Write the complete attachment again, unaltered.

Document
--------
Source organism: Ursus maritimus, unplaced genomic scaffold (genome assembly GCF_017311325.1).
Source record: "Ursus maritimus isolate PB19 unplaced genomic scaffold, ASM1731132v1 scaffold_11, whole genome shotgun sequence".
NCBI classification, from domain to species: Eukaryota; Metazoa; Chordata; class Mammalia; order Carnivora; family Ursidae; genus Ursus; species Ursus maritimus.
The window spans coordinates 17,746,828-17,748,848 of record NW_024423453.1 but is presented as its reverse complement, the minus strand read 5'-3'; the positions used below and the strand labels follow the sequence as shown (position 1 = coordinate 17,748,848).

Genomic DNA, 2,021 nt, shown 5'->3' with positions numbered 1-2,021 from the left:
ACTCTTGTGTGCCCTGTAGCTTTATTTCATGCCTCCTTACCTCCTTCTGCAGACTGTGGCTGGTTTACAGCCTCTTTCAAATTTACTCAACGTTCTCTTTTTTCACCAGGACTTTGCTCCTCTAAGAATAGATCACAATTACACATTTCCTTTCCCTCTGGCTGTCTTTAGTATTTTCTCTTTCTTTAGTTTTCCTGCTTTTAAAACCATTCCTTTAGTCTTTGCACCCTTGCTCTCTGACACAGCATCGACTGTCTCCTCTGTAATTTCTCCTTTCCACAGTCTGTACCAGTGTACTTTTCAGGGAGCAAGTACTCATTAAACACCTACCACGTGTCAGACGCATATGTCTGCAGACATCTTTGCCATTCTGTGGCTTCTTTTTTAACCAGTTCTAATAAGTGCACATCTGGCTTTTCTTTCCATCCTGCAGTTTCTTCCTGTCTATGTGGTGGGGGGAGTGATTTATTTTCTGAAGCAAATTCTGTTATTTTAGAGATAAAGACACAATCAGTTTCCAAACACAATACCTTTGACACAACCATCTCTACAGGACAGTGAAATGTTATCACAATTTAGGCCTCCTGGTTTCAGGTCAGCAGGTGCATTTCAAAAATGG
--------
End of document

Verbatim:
Source organism: Ursus maritimus, unplaced genomic scaffold (genome assembly GCF_017311325.1).
Source record: "Ursus maritimus isolate PB19 unplaced genomic scaffold, ASM1731132v1 scaffold_11, whole genome shotgun sequence".
NCBI classification, from domain to species: Eukaryota; Metazoa; Chordata; class Mammalia; order Carnivora; family Ursidae; genus Ursus; species Ursus maritimus.
The window spans coordinates 17,746,828-17,748,848 of record NW_024423453.1 but is presented as its reverse complement, the minus strand read 5'-3'; the positions used below and the strand labels follow the sequence as shown (position 1 = coordinate 17,748,848).

Genomic DNA, 2,021 nt, shown 5'->3' with positions numbered 1-2,021 from the left:
ACTCTTGTGTGCCCTGTAGCTTTATTTCATGCCTCCTTACCTCCTTCTGCAGACTGTGGCTGGTTTACAGCCTCTTTCAAATTTACTCAACGTTCTCTTTTTTCACCAGGACTTTGCTCCTCTAAGAATAGATCACAATTACACATTTCCTTTCCCTCTGGCTGTCTTTAGTATTTTCTCTTTCTTTAGTTTTCCTGCTTTTAAAACCATTCCTTTAGTCTTTGCACCCTTGCTCTCTGACACAGCATCGACTGTCTCCTCTGTAATTTCTCCTTTCCACAGTCTGTACCAGTGTACTTTTCAGGGAGCAAGTACTCATTAAACACCTACCACGTGTCAGACGCATATGTCTGCAGACATCTTTGCCATTCTGTGGCTTCTTTTTTAACCAGTTCTAATAAGTGCACATCTGGCTTTTCTTTCCATCCTGCAGTTTCTTCCTGTCTATGTGGTGGGGGGAGTGATTTATTTTCTGAAGCAAATTCTGTTATTTTAGAGATAAAGACACAATCAGTTTCCAAACACAATACCTTTGACACAACCATCTCTACAGGACAGTGAAATGTTATCACAATTTAGGCCTCCTGGTTTCAGGTCAGCAGGTGCATTTCAAAAATGG